Oh gosh, there are so many “life lesson quotes” that I use in my life. One of my favorites is: “Angels can fly because they take themselves lightly.” by G.K. Chesterton — it reminds me to take life seriously, but to take myself lightly — to lighten up and laugh — and to not sweat the small stuff.

Another favorite: “Happiness is a choice” by Barry Neil Kaufman — reminds me that in any and all situations, I can choose happiness — always.

When life presents me with a pile of horseshit, I remind myself that “There must be a pony in here somewhere. Look for the pony.” That was Ronald Reagan’s advice to his staff when things were bad: “Look for the pony.”

When someone criticizes me, I like to remember that “Feedback is the breakfast of champions.” Ken Blanchard taught me that feedback is always helpful — whether it’s good, bad, or downright ugly. Every bit of feedback other people give me is an opportunity to learn something about myself — and about the other person. It’s all grist for the personal growth mill.

“Those who deserve love least, need it the most.” I saw this on a church marquee in North Carolina many years ago. It is the hardest thing to live by — but worth it. People in my life who are difficult are those who are in pain; those who are acting out in objectionable manners are those who are struggling within themselves. “Be kind, for everyone you meet is fighting a hard battle.” (Plato)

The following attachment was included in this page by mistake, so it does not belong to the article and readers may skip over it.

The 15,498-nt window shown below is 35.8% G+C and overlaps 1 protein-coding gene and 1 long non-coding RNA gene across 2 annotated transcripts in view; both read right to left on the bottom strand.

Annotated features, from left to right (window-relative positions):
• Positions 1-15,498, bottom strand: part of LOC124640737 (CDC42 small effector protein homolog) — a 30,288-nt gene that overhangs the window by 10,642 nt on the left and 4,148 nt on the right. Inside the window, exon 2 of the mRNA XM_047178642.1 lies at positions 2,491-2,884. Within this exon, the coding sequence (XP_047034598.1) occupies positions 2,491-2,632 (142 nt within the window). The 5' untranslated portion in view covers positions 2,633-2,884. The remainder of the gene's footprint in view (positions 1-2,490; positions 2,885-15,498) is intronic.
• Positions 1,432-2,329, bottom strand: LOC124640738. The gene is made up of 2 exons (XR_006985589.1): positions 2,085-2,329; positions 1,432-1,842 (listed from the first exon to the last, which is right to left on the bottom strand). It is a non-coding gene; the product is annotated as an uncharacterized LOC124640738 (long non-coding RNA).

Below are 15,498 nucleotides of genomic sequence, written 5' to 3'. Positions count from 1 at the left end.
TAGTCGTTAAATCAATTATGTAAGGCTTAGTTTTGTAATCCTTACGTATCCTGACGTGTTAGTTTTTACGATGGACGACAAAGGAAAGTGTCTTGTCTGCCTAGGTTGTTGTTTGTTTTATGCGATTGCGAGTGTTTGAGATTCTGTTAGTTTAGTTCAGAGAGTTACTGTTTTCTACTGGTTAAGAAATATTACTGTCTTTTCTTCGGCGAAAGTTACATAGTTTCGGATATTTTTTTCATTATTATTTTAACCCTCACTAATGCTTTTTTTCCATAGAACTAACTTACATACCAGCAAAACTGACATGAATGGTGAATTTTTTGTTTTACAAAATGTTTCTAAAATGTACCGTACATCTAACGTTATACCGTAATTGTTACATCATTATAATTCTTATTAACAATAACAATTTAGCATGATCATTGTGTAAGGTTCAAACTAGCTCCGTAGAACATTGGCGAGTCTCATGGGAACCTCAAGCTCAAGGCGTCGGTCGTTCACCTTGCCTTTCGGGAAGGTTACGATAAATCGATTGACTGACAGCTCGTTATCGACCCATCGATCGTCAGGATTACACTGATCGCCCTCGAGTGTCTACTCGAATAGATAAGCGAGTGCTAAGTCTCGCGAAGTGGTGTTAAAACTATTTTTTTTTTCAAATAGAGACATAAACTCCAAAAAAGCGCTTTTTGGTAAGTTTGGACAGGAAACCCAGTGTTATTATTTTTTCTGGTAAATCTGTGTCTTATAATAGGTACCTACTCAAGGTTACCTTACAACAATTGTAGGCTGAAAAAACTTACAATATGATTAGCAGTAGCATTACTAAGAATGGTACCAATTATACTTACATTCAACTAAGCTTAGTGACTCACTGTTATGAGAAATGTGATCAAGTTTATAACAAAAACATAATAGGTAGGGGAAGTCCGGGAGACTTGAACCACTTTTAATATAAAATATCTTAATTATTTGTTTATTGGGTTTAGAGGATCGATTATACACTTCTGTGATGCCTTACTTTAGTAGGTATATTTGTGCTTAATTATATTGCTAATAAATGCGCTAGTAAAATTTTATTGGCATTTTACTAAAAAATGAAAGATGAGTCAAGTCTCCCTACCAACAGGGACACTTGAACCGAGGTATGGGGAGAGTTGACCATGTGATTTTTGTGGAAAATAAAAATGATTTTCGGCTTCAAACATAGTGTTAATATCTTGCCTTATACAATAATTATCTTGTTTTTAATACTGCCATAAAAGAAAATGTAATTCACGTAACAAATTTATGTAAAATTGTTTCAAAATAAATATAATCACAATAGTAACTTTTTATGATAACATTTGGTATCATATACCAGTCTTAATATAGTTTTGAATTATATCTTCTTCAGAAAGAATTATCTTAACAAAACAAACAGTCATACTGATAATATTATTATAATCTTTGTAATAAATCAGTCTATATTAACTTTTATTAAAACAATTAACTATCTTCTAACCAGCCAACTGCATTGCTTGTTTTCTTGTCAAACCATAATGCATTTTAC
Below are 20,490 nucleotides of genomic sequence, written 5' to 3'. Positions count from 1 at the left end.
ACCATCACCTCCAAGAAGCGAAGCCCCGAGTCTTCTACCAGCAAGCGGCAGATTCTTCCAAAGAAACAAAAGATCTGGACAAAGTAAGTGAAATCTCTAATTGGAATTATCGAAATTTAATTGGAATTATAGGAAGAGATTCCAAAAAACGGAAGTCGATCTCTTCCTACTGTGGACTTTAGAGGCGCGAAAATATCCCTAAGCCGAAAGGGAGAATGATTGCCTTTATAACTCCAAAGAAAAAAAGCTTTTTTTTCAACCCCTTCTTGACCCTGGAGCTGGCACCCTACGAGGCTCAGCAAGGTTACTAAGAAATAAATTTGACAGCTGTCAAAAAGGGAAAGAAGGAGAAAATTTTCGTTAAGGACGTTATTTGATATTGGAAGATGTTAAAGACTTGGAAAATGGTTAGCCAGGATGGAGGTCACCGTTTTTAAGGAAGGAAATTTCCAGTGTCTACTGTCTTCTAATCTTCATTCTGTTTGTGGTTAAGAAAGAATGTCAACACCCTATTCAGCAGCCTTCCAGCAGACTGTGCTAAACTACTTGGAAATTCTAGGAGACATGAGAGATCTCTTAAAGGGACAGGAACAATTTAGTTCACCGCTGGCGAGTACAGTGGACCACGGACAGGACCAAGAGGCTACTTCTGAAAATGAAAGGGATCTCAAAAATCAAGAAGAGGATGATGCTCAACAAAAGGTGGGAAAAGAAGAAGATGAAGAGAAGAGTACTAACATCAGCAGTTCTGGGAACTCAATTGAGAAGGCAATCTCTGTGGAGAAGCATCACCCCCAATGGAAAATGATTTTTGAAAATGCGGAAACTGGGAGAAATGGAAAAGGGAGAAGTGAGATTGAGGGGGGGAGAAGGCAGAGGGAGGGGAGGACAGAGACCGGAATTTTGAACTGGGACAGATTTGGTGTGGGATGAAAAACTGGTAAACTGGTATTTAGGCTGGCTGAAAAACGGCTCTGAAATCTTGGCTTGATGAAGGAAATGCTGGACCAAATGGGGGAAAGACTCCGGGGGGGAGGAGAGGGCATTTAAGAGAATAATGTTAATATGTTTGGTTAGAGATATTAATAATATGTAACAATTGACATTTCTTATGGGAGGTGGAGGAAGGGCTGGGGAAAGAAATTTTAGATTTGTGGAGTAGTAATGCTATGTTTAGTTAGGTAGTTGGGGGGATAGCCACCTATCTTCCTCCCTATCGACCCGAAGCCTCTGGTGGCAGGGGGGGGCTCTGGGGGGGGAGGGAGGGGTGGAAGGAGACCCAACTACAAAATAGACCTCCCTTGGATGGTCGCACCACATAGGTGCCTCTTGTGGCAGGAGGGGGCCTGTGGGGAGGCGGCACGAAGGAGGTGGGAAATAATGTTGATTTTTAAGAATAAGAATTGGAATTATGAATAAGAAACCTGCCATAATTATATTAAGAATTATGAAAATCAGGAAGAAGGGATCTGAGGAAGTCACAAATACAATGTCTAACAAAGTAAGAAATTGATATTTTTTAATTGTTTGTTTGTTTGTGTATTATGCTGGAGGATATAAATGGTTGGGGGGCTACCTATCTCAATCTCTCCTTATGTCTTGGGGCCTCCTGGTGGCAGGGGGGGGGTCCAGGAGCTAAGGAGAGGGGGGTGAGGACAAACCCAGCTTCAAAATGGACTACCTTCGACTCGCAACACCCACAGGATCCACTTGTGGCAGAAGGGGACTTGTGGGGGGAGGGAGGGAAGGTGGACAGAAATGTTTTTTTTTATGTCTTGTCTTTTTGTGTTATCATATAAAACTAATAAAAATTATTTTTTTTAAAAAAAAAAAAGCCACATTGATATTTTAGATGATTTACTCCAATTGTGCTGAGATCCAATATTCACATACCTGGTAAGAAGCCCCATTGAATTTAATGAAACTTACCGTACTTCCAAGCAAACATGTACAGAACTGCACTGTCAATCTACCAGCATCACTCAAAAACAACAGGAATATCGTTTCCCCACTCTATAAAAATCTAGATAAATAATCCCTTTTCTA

And Tolstoy’s advice: “Everyone thinks of changing the world, but no one thinks of changing himself.” Life is an inside job — I start with myself. I must BE the change I wish to see in the world.

It’s hard to pick a favorite, but I do love: “Celebrate what’s right with the world!.” It’s a quote by Dewitt Jones, who travels the world for National Geographic, photographing Mother Nature’s marvels. When I focus on what’s right with the world rather than what’s wrong with it, my day my world changes.

And a life lesson quote I saw quite often: “Life is uncertain. Eat dessert first.” Don’t put off the good stuff until later. Enjoy life now. Travel now. Splurge now. Savor the sweetness of life now.

Thank you so much for your time and for your inspiring insights!